By Claire Sporton, SVP CX Innovation, Confirmit…
We are now firmly in the age of the customer. One lousy piece of customer service has never been desirable, but now it can become an internet sensation by lunchtime and have done serious damage to your reputation before dinner time. Expectations are high and it’s a foolish CEO that doesn’t understand that the customer experience (CX) is now a key battleground, both for attracting and retaining customers. A focus on differentiating through experience – particularly in people-focused areas like the contact centre – is vital.
There is no shortage of businesses making claims about customer-centricity, of course. But, sadly, slapping the words on your website is not enough. You need to actually take action. Just as importantly, you then need to monitor the action you’ve taken, and prove its value. Otherwise, your CX budget will be spirited away to fund the next shiny new thing that catch the board’s eye.
You can’t allow there to be anything ‘warm and fuzzy’ about the customer experience. It needs to be a cold, hard business focus. And up until recently, it’s been far too fuzzy.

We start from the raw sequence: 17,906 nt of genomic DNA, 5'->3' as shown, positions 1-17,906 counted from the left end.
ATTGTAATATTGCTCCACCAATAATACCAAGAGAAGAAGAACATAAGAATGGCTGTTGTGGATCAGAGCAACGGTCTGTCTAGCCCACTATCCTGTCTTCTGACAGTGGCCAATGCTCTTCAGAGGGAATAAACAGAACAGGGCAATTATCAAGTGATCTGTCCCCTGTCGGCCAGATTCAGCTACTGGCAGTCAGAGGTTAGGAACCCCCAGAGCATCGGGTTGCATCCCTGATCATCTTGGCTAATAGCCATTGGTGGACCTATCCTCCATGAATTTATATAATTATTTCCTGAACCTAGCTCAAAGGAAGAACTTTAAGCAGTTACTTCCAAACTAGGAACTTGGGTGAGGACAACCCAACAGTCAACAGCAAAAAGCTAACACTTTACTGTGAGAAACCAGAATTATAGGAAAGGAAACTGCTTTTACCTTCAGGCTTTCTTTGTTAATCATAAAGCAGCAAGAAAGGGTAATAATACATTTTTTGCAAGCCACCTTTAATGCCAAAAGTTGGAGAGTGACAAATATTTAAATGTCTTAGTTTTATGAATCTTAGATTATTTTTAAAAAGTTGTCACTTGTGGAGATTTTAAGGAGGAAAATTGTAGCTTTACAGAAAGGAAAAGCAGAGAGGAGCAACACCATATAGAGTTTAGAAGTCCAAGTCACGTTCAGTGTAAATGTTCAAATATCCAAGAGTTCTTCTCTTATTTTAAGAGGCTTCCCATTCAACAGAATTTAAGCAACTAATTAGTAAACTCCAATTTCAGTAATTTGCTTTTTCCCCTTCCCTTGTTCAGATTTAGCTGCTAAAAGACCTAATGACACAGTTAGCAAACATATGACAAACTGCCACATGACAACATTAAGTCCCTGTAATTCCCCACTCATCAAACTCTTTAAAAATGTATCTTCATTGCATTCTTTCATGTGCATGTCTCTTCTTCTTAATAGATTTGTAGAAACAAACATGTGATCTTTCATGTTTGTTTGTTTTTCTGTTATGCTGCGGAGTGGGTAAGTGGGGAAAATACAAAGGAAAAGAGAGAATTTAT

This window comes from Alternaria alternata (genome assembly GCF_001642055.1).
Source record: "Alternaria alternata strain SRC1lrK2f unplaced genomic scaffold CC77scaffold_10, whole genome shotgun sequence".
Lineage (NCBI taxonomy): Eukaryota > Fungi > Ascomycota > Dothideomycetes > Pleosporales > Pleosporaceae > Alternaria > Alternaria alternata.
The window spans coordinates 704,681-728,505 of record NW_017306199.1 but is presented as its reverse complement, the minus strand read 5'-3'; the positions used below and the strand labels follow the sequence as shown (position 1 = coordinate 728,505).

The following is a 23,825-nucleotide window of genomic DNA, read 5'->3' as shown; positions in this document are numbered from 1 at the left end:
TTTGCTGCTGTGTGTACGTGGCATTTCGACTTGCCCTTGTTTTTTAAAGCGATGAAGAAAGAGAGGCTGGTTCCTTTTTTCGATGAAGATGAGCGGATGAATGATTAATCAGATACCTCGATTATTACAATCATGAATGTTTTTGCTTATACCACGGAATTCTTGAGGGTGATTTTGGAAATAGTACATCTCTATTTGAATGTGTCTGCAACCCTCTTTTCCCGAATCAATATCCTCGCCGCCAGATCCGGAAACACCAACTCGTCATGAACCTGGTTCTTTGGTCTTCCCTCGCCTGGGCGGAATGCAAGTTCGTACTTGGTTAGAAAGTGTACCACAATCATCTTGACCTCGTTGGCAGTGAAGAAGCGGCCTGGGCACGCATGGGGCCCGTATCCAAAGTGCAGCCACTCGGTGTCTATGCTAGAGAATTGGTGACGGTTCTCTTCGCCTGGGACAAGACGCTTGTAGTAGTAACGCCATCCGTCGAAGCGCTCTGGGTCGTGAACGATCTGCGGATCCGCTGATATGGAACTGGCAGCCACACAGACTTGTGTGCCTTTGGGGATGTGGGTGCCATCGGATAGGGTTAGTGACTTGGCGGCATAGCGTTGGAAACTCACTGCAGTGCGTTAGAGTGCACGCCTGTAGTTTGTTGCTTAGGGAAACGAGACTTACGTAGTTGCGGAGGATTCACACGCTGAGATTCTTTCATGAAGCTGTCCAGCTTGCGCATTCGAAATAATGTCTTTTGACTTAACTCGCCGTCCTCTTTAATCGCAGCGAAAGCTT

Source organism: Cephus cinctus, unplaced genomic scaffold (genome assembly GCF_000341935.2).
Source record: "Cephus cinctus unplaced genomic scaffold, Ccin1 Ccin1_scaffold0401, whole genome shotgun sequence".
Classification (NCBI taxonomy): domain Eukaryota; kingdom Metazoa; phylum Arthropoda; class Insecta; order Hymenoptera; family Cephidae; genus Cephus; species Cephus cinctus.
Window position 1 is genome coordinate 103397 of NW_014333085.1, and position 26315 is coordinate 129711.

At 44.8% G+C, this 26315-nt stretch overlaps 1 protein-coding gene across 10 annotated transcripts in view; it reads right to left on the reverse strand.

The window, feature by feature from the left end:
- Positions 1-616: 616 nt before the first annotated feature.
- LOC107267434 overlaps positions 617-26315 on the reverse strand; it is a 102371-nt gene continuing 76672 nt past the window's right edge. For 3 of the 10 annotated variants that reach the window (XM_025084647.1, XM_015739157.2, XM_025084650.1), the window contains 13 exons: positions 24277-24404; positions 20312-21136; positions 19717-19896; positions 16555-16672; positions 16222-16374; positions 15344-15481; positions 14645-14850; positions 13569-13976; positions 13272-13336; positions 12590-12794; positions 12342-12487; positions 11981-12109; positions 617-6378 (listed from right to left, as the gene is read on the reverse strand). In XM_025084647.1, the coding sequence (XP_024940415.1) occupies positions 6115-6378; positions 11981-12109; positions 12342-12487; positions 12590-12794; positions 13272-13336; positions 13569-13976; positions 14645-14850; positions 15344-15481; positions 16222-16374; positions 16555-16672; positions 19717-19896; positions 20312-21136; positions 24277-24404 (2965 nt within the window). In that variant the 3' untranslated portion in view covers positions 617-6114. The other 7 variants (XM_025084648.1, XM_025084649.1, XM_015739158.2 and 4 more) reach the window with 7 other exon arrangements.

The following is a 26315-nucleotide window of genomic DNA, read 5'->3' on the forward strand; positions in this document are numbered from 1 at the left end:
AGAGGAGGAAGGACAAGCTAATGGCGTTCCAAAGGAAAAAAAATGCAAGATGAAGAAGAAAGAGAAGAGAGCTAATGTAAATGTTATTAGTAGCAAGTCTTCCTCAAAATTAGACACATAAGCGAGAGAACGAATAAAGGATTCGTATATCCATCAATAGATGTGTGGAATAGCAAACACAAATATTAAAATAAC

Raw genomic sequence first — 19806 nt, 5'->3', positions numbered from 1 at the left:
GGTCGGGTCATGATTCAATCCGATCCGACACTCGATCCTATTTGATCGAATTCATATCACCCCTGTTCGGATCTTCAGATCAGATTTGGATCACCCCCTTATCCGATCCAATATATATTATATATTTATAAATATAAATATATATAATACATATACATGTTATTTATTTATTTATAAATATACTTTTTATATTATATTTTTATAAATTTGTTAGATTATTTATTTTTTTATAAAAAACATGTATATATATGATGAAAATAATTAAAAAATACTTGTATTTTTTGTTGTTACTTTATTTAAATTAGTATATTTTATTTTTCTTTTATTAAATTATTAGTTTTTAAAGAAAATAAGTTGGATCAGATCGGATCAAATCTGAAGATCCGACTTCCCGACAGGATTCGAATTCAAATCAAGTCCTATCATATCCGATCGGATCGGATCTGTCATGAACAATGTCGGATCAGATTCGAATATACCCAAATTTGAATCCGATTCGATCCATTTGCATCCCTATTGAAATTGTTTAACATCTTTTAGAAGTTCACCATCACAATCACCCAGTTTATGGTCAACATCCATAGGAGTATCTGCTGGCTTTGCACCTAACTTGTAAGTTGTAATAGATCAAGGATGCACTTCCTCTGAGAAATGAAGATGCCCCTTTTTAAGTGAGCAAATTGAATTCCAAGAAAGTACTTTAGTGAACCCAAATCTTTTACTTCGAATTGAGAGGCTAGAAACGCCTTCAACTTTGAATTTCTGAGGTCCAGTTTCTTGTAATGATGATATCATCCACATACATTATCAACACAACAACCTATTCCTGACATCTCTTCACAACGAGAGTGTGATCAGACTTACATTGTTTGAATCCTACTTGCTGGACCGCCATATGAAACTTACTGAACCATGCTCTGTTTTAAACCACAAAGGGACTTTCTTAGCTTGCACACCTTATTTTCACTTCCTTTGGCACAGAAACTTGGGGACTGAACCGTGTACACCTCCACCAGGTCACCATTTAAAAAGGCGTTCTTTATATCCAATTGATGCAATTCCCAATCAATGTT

However, we believe 2019 will be something of a turning point for the CX industry, where we’ll see greater clarity around the key drivers of CX success – and where we’ll be able to define what really constitutes CX best practice.
For us, the five critical changes that we’ll see in 2019 to propel clearer thinking are:
Securing wider buy-in by talking in the language people understand
People will only get on board with CX initiatives if they can understand why it’s important and how their role contributes. Too many CX practitioners are so caught up in CX metrics like Net Promoter Score (NPS®), that they don’t remember to focus on the needs of their internal audience. We’re starting to see a greater understanding of the need to consider the goals that matter to individual teams. For the c-suite, this often means talking about cold, hard financial numbers and explaining how driving change through CX can help to achieve them. In the contact centre, meanwhile, it’s about helping team leaders and agents meet their targets around First Call Resolution and other operational metrics through a better understanding of customer needs and expectations.